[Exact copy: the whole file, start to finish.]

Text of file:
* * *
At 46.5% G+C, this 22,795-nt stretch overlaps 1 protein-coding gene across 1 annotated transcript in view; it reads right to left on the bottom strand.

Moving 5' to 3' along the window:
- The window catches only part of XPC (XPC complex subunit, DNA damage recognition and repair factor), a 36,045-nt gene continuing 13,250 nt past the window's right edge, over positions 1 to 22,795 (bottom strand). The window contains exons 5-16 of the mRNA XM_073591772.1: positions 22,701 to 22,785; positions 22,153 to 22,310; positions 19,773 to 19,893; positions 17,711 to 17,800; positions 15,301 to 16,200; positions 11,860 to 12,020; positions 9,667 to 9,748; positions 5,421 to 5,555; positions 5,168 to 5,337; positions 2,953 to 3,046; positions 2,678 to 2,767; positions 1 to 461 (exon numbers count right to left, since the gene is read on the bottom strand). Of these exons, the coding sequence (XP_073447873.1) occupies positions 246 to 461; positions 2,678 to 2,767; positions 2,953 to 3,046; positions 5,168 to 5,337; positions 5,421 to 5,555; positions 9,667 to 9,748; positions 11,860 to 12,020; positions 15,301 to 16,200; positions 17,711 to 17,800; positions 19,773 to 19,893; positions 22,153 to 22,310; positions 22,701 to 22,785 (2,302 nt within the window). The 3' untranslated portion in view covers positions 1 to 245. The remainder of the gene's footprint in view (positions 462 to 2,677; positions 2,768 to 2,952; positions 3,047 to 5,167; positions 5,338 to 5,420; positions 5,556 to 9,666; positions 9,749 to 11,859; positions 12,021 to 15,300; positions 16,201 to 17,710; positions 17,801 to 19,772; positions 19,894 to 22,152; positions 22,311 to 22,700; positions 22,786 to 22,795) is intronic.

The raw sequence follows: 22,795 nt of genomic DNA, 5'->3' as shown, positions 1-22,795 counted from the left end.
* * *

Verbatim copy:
At 46.5% G+C, this 22,795-nt stretch overlaps 1 protein-coding gene across 1 annotated transcript in view; it reads right to left on the bottom strand.

Moving 5' to 3' along the window:
- The window catches only part of XPC (XPC complex subunit, DNA damage recognition and repair factor), a 36,045-nt gene continuing 13,250 nt past the window's right edge, over positions 1 to 22,795 (bottom strand). The window contains exons 5-16 of the mRNA XM_073591772.1: positions 22,701 to 22,785; positions 22,153 to 22,310; positions 19,773 to 19,893; positions 17,711 to 17,800; positions 15,301 to 16,200; positions 11,860 to 12,020; positions 9,667 to 9,748; positions 5,421 to 5,555; positions 5,168 to 5,337; positions 2,953 to 3,046; positions 2,678 to 2,767; positions 1 to 461 (exon numbers count right to left, since the gene is read on the bottom strand). Of these exons, the coding sequence (XP_073447873.1) occupies positions 246 to 461; positions 2,678 to 2,767; positions 2,953 to 3,046; positions 5,168 to 5,337; positions 5,421 to 5,555; positions 9,667 to 9,748; positions 11,860 to 12,020; positions 15,301 to 16,200; positions 17,711 to 17,800; positions 19,773 to 19,893; positions 22,153 to 22,310; positions 22,701 to 22,785 (2,302 nt within the window). The 3' untranslated portion in view covers positions 1 to 245. The remainder of the gene's footprint in view (positions 462 to 2,677; positions 2,768 to 2,952; positions 3,047 to 5,167; positions 5,338 to 5,420; positions 5,556 to 9,666; positions 9,749 to 11,859; positions 12,021 to 15,300; positions 16,201 to 17,710; positions 17,801 to 19,772; positions 19,894 to 22,152; positions 22,311 to 22,700; positions 22,786 to 22,795) is intronic.

The raw sequence follows: 22,795 nt of genomic DNA, 5'->3' as shown, positions 1-22,795 counted from the left end.